Implications of the global meal delivery revolution


MINNEAPOLIS/ST. PAUL (08/18/2022) — What’s on the menu for today’s consumers? Eat in. Globally, people are increasingly having their meals delivered by third parties such as DoorDash, Grubhub or Uber Eats. Global online food delivery industry revenue has grown significantly from $90 billion in 2018 to $294 billion in 2021, and is expected to exceed $466 billion by 2026.

According to an article published today in sciencethis revolution in food delivery has far-reaching implications for nutrition, the environment, job creation, labor and public policy options.

The authors of the article, including those from the University of Minnesota Marc BellemareDistinguished McKnight University Professor in the Department of Applied Economics, outline the drivers of this food delivery revolution and its context within a broader transformation of the entire food system, noting that the consequences and policy implications remain poorly understood and deserve more attention.

The authors found:

  • The food delivery revolution has created new jobs, with understudied implications for migrant workers, especially in low- and middle-income countries. Delivery jobs are often precarious, even in high-income countries, with poor safety standards, unpredictable schedules and frequent traffic accidents.
  • The dramatic growth in food delivery is both a cause and a consequence of the nutrition transition – a growing desire for higher quality and more convenient foods – exacerbating the challenges of promoting healthy diets and food environments to reduce obesity and associated non-communicable diseases. According to Bellemare, an important question in this context is whether people eat more or differently when having food delivered compared to eating out.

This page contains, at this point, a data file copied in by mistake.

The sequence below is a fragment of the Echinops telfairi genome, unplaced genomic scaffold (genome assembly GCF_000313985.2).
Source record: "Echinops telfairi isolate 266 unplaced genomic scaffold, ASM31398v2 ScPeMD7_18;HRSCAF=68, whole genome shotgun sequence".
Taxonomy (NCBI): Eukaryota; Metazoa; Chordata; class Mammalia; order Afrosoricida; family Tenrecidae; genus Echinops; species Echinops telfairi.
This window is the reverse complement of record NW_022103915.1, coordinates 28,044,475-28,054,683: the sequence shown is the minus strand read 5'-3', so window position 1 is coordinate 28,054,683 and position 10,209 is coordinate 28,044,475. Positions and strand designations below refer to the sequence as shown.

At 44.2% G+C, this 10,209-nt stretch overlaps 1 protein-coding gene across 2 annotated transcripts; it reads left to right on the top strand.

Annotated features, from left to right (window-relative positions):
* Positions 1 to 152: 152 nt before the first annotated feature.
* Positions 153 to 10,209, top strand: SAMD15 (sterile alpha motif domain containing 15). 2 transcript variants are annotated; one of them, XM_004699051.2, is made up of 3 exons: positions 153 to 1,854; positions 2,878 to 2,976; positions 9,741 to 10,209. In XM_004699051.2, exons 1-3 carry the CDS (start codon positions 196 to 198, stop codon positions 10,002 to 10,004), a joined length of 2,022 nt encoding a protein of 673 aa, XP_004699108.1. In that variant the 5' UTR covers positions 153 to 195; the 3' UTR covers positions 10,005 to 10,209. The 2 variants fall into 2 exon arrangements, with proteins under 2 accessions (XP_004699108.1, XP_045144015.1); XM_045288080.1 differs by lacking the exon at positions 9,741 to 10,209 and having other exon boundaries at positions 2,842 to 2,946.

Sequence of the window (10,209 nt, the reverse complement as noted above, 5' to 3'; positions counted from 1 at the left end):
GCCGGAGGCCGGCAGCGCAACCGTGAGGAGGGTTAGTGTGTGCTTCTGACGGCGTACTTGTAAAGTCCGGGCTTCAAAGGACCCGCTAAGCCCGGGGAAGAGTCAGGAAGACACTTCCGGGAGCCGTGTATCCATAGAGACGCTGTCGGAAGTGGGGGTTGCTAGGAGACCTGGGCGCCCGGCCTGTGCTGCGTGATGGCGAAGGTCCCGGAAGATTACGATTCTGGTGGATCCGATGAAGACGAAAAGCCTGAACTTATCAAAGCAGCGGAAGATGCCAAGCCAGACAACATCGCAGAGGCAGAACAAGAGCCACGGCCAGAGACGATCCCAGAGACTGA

• Delivery probably generates more packaging waste than home preparation and presents other environmental challenges, such as single-use packaging, food waste, transport and energy consumption. The use of single-use packaging has exploded with the rise of food delivery, creating additional pollution from solid waste, especially in low-income countries where solid waste and recycling systems are often out of control. bad quality.

Although the increased demand for food delivery can be attributed in part to the COVID-19 pandemic, experts predict the trend will continue and hope that policies addressing the potential consequences will follow.

“COVID-19 has shifted much of the demand for food eaten outdoors to food prepared outdoors,” Bellemare said. “With the lifting of lockdowns and other COVID-19 related measures in many countries, this trend is reversing somewhat, but we have good reason to believe that newly learned eating habits are here to stay. “

Several countries have already implemented new policies related to the food delivery sector, which could advance progress towards the United Nations Sustainable Development Goals. However, further research is still needed to assess the effectiveness of these policies.


About the College of Food, Agriculture and Natural Resource Sciences
The College of Food, Agriculture and Natural Resource Sciences at the University of Minnesota (FCANS) strives to inspire minds, nurture people and sustainably improve the natural environment. CFANS has a heritage of innovation, bringing discoveries to life through science and educating the next generation of leaders. Every day, students, professors and researchers use science to meet the great challenges of today’s and tomorrow’s world. CFANS offers an unparalleled breadth of experiential learning opportunities for students and the community, with 12 academic departments, 10 research and outreach centers across the state, Minnesota Landscape Arboretum, Bell Museum of Natural History and dozens of interdisciplinary centers.


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